Not the Long Commute – 

March 27, 2020 – And then came the coronavirus. It took a while — and many confusing press conferences, whether it’s trying to decide if you should visit a sick family member, order delivery, take public transit, or take a trip to the grocery store, we now have to think through the potential implications of many of our totally normal, everyday actions and decisions in a way we never had to before, because of how they could affect others. This is called “moral fatigue,” and it’s exhausting.   We’re faced with a lot of the same decisions from our pre-corona lives — except now, even the most mundane activities have turned into moral dilemmas. Whether it’s trying to decide if you should visit a sick family member, order delivery, take public transit, or take a trip to the grocery store, we now have to think through the potential implications of many of our totally normal, everyday actions and decisions in a way we never had to before, because of how they could affect others. This is called “moral fatigue,” and it’s exhausting.  When local and state governments first started enacting social distancing (though the World Health Organization is now transitioning to the term “physical distancing” to emphasize that we don’t have to give up social connections) policies, there was a clear adjustment period. As Americans, we’re not used to limiting our personal autonomy to help the greater good. This meant it was hard to convince people that even if they’re not in a high-risk group or worried about getting sick themselves, they should stay away from other people, in order to not spread coronavirus to more vulnerable groups. As the death toll rises, and reports of increasing numbers of younger people being hospitalized surface, we’re finally starting to understand how serious this pandemic is, and the impact each one of us can have on the outcomes — whether or not we realize it.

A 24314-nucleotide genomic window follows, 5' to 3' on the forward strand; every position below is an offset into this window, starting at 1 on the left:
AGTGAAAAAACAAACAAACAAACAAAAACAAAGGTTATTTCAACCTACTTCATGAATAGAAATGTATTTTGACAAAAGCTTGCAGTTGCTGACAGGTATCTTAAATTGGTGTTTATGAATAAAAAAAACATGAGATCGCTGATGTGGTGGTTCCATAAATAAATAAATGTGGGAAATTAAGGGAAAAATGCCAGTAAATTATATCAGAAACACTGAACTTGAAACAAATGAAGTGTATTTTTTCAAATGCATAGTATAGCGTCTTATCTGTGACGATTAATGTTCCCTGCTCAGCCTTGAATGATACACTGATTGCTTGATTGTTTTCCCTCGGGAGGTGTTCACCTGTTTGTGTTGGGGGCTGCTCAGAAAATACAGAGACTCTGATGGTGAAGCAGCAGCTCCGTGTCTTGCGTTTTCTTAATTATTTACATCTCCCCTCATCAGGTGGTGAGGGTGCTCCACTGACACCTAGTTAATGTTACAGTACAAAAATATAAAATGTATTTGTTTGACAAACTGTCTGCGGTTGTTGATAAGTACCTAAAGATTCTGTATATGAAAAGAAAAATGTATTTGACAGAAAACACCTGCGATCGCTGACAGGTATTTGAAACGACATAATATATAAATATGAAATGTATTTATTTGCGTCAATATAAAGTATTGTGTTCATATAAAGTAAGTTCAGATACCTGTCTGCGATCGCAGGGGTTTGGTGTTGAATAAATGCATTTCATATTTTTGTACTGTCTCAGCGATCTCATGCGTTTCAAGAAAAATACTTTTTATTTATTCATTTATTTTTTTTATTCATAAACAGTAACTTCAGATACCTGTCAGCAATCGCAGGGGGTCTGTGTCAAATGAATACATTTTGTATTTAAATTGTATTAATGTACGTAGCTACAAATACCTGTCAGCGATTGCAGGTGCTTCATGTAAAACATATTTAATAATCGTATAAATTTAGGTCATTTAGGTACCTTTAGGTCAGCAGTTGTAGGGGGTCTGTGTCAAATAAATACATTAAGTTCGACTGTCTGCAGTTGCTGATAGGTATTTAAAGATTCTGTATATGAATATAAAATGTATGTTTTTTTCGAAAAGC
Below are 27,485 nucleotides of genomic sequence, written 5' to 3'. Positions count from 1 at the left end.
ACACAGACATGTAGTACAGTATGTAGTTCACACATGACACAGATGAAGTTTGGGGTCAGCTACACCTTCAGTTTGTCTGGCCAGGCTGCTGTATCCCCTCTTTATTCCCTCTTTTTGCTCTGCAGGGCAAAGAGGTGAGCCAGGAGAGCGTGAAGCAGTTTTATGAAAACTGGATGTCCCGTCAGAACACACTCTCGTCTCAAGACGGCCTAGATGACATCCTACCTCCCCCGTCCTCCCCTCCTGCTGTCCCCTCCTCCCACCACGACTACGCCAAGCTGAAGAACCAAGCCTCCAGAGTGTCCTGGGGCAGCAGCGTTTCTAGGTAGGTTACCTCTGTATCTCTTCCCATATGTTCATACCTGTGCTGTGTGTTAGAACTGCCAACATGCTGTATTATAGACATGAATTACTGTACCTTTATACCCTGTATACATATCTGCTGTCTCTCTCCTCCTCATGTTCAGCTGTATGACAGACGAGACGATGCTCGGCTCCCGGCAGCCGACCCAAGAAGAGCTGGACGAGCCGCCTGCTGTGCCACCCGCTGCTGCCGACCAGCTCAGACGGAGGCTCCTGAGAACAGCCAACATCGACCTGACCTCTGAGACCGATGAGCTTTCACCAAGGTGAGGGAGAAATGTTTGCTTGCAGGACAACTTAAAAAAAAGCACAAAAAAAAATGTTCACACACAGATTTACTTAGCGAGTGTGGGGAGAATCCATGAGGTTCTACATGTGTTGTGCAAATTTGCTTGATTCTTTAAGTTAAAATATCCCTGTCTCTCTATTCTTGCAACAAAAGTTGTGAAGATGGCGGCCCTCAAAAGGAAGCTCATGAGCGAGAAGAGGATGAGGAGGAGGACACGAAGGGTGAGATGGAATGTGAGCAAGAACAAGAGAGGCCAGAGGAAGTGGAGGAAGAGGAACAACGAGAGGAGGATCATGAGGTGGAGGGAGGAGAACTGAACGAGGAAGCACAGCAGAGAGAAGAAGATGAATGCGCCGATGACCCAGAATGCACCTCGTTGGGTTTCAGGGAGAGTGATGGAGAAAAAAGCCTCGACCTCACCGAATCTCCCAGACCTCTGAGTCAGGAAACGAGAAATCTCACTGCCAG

@RollingStone

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